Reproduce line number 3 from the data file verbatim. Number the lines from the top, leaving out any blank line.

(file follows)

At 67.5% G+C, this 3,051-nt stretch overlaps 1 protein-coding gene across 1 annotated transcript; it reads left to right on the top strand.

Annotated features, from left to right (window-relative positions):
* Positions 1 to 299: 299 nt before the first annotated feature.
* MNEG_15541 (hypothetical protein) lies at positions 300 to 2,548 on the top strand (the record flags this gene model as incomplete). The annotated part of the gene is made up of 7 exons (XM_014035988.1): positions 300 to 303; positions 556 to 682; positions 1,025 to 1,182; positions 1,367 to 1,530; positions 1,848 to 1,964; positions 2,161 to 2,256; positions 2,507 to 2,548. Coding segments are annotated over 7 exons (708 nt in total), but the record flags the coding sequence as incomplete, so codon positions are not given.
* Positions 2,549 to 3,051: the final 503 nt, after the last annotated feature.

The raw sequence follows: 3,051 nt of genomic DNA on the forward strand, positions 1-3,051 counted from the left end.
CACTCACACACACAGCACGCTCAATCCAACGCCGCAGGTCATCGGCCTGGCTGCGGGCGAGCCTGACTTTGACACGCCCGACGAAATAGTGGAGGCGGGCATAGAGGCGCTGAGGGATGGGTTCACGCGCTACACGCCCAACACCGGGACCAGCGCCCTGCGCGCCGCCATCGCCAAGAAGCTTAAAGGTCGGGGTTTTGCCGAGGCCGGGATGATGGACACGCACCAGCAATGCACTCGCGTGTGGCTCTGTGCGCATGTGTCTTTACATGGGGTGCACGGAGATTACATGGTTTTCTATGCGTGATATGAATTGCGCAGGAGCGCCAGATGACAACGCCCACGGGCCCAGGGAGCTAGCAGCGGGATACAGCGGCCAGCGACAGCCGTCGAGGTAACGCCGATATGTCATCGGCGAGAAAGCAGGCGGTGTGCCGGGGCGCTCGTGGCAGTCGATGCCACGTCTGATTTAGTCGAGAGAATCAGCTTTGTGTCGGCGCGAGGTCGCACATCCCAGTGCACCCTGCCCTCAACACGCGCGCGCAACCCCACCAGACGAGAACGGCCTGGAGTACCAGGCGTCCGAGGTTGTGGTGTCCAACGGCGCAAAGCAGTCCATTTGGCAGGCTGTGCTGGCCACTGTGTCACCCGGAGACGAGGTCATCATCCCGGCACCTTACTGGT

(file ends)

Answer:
* Positions 1 to 299: 299 nt before the first annotated feature.